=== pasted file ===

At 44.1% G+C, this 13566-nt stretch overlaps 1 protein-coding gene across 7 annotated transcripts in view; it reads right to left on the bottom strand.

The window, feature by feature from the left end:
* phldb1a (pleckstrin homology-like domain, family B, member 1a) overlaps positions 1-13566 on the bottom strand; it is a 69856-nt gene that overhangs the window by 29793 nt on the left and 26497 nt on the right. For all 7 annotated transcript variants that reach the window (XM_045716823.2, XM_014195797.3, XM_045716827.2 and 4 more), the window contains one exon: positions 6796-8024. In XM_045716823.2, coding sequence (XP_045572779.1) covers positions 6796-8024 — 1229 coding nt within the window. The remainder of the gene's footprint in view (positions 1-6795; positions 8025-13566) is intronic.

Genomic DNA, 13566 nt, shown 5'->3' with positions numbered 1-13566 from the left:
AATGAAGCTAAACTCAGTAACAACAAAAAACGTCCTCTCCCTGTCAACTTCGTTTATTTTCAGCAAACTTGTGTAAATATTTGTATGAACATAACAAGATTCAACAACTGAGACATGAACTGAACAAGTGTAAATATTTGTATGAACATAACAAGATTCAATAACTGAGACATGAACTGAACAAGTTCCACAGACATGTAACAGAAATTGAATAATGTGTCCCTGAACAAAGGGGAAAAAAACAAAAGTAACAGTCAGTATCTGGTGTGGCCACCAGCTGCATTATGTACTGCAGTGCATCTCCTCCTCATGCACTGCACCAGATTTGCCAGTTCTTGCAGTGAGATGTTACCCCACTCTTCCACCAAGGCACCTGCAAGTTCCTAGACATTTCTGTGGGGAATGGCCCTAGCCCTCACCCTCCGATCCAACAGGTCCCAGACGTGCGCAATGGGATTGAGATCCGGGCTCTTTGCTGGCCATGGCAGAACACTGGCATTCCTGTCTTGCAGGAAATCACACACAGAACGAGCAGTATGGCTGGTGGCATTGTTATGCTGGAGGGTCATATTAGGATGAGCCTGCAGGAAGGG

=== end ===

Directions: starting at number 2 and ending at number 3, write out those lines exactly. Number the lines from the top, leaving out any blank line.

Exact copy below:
The window, feature by feature from the left end:
* phldb1a (pleckstrin homology-like domain, family B, member 1a) overlaps positions 1-13566 on the bottom strand; it is a 69856-nt gene that overhangs the window by 29793 nt on the left and 26497 nt on the right. For all 7 annotated transcript variants that reach the window (XM_045716823.2, XM_014195797.3, XM_045716827.2 and 4 more), the window contains one exon: positions 6796-8024. In XM_045716823.2, coding sequence (XP_045572779.1) covers positions 6796-8024 — 1229 coding nt within the window. The remainder of the gene's footprint in view (positions 1-6795; positions 8025-13566) is intronic.